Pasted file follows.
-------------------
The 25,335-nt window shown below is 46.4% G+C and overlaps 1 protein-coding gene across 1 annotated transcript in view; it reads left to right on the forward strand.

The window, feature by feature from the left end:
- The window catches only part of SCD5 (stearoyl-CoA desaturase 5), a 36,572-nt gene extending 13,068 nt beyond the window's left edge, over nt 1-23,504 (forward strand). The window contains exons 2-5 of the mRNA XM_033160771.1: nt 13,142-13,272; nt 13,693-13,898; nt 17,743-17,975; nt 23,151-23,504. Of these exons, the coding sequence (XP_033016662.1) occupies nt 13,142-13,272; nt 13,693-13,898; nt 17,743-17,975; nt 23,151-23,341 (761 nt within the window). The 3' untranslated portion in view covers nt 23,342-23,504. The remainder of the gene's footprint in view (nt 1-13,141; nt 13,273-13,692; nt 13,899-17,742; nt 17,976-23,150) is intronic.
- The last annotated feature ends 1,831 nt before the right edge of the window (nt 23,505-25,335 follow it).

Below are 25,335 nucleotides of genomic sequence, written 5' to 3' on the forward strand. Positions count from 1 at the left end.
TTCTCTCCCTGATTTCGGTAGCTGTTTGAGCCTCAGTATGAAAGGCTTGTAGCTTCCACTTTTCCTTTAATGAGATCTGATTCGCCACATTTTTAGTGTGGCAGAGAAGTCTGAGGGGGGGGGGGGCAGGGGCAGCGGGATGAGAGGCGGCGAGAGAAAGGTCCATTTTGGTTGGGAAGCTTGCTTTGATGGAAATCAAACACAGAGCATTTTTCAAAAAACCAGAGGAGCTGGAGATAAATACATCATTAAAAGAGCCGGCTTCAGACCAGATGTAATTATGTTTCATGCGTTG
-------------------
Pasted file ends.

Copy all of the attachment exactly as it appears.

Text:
The 25,335-nt window shown below is 46.4% G+C and overlaps 1 protein-coding gene across 1 annotated transcript in view; it reads left to right on the forward strand.

The window, feature by feature from the left end:
- The window catches only part of SCD5 (stearoyl-CoA desaturase 5), a 36,572-nt gene extending 13,068 nt beyond the window's left edge, over nt 1-23,504 (forward strand). The window contains exons 2-5 of the mRNA XM_033160771.1: nt 13,142-13,272; nt 13,693-13,898; nt 17,743-17,975; nt 23,151-23,504. Of these exons, the coding sequence (XP_033016662.1) occupies nt 13,142-13,272; nt 13,693-13,898; nt 17,743-17,975; nt 23,151-23,341 (761 nt within the window). The 3' untranslated portion in view covers nt 23,342-23,504. The remainder of the gene's footprint in view (nt 1-13,141; nt 13,273-13,692; nt 13,899-17,742; nt 17,976-23,150) is intronic.
- The last annotated feature ends 1,831 nt before the right edge of the window (nt 23,505-25,335 follow it).

Below are 25,335 nucleotides of genomic sequence, written 5' to 3' on the forward strand. Positions count from 1 at the left end.
TTCTCTCCCTGATTTCGGTAGCTGTTTGAGCCTCAGTATGAAAGGCTTGTAGCTTCCACTTTTCCTTTAATGAGATCTGATTCGCCACATTTTTAGTGTGGCAGAGAAGTCTGAGGGGGGGGGGGGCAGGGGCAGCGGGATGAGAGGCGGCGAGAGAAAGGTCCATTTTGGTTGGGAAGCTTGCTTTGATGGAAATCAAACACAGAGCATTTTTCAAAAAACCAGAGGAGCTGGAGATAAATACATCATTAAAAGAGCCGGCTTCAGACCAGATGTAATTATGTTTCATGCGTTG